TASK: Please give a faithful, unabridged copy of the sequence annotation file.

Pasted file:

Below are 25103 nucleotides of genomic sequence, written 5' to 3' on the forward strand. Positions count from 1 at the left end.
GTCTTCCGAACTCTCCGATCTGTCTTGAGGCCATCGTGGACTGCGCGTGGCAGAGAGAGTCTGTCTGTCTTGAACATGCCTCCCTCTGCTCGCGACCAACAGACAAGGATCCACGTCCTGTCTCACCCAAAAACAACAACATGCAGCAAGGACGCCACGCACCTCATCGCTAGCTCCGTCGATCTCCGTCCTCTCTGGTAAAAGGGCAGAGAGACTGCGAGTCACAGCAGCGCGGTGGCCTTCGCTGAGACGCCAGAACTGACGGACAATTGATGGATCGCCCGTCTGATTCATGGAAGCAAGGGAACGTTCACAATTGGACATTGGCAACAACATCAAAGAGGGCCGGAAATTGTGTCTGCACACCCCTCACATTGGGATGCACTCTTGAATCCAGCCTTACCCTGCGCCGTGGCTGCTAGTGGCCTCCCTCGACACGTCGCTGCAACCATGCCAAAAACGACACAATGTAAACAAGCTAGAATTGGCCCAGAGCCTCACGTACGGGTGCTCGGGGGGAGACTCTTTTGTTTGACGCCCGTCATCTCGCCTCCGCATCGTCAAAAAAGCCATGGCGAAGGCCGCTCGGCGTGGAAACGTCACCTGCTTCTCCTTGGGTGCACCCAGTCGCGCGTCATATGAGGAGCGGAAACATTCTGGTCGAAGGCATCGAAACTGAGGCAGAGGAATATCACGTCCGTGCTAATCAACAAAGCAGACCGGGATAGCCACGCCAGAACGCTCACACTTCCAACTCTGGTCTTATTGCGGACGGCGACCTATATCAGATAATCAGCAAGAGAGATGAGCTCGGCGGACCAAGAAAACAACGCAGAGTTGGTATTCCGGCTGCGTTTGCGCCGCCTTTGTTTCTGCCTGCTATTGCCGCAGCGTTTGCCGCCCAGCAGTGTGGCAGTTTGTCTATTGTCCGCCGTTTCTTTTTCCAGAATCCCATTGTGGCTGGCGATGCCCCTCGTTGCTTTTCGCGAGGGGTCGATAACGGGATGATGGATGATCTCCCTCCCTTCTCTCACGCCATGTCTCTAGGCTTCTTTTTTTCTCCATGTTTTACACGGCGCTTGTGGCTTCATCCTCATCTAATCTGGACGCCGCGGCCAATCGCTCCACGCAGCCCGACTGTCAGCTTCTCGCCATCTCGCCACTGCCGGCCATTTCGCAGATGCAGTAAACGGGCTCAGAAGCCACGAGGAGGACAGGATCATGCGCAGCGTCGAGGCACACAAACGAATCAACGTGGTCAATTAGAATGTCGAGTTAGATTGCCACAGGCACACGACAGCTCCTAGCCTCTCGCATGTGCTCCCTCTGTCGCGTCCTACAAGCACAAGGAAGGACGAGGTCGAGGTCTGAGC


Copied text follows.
Below are 25103 nucleotides of genomic sequence, written 5' to 3' on the forward strand. Positions count from 1 at the left end.
GTCTTCCGAACTCTCCGATCTGTCTTGAGGCCATCGTGGACTGCGCGTGGCAGAGAGAGTCTGTCTGTCTTGAACATGCCTCCCTCTGCTCGCGACCAACAGACAAGGATCCACGTCCTGTCTCACCCAAAAACAACAACATGCAGCAAGGACGCCACGCACCTCATCGCTAGCTCCGTCGATCTCCGTCCTCTCTGGTAAAAGGGCAGAGAGACTGCGAGTCACAGCAGCGCGGTGGCCTTCGCTGAGACGCCAGAACTGACGGACAATTGATGGATCGCCCGTCTGATTCATGGAAGCAAGGGAACGTTCACAATTGGACATTGGCAACAACATCAAAGAGGGCCGGAAATTGTGTCTGCACACCCCTCACATTGGGATGCACTCTTGAATCCAGCCTTACCCTGCGCCGTGGCTGCTAGTGGCCTCCCTCGACACGTCGCTGCAACCATGCCAAAAACGACACAATGTAAACAAGCTAGAATTGGCCCAGAGCCTCACGTACGGGTGCTCGGGGGGAGACTCTTTTGTTTGACGCCCGTCATCTCGCCTCCGCATCGTCAAAAAAGCCATGGCGAAGGCCGCTCGGCGTGGAAACGTCACCTGCTTCTCCTTGGGTGCACCCAGTCGCGCGTCATATGAGGAGCGGAAACATTCTGGTCGAAGGCATCGAAACTGAGGCAGAGGAATATCACGTCCGTGCTAATCAACAAAGCAGACCGGGATAGCCACGCCAGAACGCTCACACTTCCAACTCTGGTCTTATTGCGGACGGCGACCTATATCAGATAATCAGCAAGAGAGATGAGCTCGGCGGACCAAGAAAACAACGCAGAGTTGGTATTCCGGCTGCGTTTGCGCCGCCTTTGTTTCTGCCTGCTATTGCCGCAGCGTTTGCCGCCCAGCAGTGTGGCAGTTTGTCTATTGTCCGCCGTTTCTTTTTCCAGAATCCCATTGTGGCTGGCGATGCCCCTCGTTGCTTTTCGCGAGGGGTCGATAACGGGATGATGGATGATCTCCCTCCCTTCTCTCACGCCATGTCTCTAGGCTTCTTTTTTTCTCCATGTTTTACACGGCGCTTGTGGCTTCATCCTCATCTAATCTGGACGCCGCGGCCAATCGCTCCACGCAGCCCGACTGTCAGCTTCTCGCCATCTCGCCACTGCCGGCCATTTCGCAGATGCAGTAAACGGGCTCAGAAGCCACGAGGAGGACAGGATCATGCGCAGCGTCGAGGCACACAAACGAATCAACGTGGTCAATTAGAATGTCGAGTTAGATTGCCACAGGCACACGACAGCTCCTAGCCTCTCGCATGTGCTCCCTCTGTCGCGTCCTACAAGCACAAGGAAGGACGAGGTCGAGGTCTGAGC